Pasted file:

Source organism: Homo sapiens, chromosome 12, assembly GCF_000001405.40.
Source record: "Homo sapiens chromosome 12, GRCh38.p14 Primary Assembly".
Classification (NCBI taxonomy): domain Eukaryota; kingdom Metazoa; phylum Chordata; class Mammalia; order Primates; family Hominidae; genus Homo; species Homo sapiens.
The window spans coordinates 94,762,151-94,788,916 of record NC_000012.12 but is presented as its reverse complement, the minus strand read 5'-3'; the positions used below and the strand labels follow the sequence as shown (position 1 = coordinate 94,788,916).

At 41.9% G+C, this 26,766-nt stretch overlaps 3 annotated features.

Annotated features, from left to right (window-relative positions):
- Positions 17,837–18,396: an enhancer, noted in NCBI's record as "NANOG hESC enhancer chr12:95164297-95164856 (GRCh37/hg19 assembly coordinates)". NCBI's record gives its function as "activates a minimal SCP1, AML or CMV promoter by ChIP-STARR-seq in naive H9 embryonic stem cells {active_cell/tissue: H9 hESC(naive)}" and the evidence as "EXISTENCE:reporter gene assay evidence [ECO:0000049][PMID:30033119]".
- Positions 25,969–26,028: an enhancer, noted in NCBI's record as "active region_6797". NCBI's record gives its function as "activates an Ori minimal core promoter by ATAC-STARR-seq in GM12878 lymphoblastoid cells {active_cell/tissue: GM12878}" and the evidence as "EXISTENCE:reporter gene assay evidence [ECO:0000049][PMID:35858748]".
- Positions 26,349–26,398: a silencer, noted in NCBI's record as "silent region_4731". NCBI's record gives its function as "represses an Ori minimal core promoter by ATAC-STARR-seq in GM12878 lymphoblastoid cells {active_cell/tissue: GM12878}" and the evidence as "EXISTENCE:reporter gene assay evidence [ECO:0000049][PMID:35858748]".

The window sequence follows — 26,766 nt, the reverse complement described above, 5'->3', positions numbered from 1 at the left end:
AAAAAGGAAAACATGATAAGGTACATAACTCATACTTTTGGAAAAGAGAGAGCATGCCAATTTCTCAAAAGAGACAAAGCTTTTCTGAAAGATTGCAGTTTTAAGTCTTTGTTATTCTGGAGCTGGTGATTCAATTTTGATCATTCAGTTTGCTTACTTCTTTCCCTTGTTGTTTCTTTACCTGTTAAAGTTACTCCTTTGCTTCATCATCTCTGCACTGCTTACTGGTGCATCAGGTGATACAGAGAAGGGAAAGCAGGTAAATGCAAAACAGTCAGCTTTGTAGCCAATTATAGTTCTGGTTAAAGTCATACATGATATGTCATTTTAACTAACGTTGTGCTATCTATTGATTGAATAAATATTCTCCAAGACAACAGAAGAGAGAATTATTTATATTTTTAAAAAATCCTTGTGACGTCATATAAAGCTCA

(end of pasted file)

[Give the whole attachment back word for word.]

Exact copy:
Source organism: Homo sapiens, chromosome 12, assembly GCF_000001405.40.
Source record: "Homo sapiens chromosome 12, GRCh38.p14 Primary Assembly".
Classification (NCBI taxonomy): domain Eukaryota; kingdom Metazoa; phylum Chordata; class Mammalia; order Primates; family Hominidae; genus Homo; species Homo sapiens.
The window spans coordinates 94,762,151-94,788,916 of record NC_000012.12 but is presented as its reverse complement, the minus strand read 5'-3'; the positions used below and the strand labels follow the sequence as shown (position 1 = coordinate 94,788,916).

At 41.9% G+C, this 26,766-nt stretch overlaps 3 annotated features.

Annotated features, from left to right (window-relative positions):
- Positions 17,837–18,396: an enhancer, noted in NCBI's record as "NANOG hESC enhancer chr12:95164297-95164856 (GRCh37/hg19 assembly coordinates)". NCBI's record gives its function as "activates a minimal SCP1, AML or CMV promoter by ChIP-STARR-seq in naive H9 embryonic stem cells {active_cell/tissue: H9 hESC(naive)}" and the evidence as "EXISTENCE:reporter gene assay evidence [ECO:0000049][PMID:30033119]".
- Positions 25,969–26,028: an enhancer, noted in NCBI's record as "active region_6797". NCBI's record gives its function as "activates an Ori minimal core promoter by ATAC-STARR-seq in GM12878 lymphoblastoid cells {active_cell/tissue: GM12878}" and the evidence as "EXISTENCE:reporter gene assay evidence [ECO:0000049][PMID:35858748]".
- Positions 26,349–26,398: a silencer, noted in NCBI's record as "silent region_4731". NCBI's record gives its function as "represses an Ori minimal core promoter by ATAC-STARR-seq in GM12878 lymphoblastoid cells {active_cell/tissue: GM12878}" and the evidence as "EXISTENCE:reporter gene assay evidence [ECO:0000049][PMID:35858748]".

The window sequence follows — 26,766 nt, the reverse complement described above, 5'->3', positions numbered from 1 at the left end:
AAAAAGGAAAACATGATAAGGTACATAACTCATACTTTTGGAAAAGAGAGAGCATGCCAATTTCTCAAAAGAGACAAAGCTTTTCTGAAAGATTGCAGTTTTAAGTCTTTGTTATTCTGGAGCTGGTGATTCAATTTTGATCATTCAGTTTGCTTACTTCTTTCCCTTGTTGTTTCTTTACCTGTTAAAGTTACTCCTTTGCTTCATCATCTCTGCACTGCTTACTGGTGCATCAGGTGATACAGAGAAGGGAAAGCAGGTAAATGCAAAACAGTCAGCTTTGTAGCCAATTATAGTTCTGGTTAAAGTCATACATGATATGTCATTTTAACTAACGTTGTGCTATCTATTGATTGAATAAATATTCTCCAAGACAACAGAAGAGAGAATTATTTATATTTTTAAAAAATCCTTGTGACGTCATATAAAGCTCA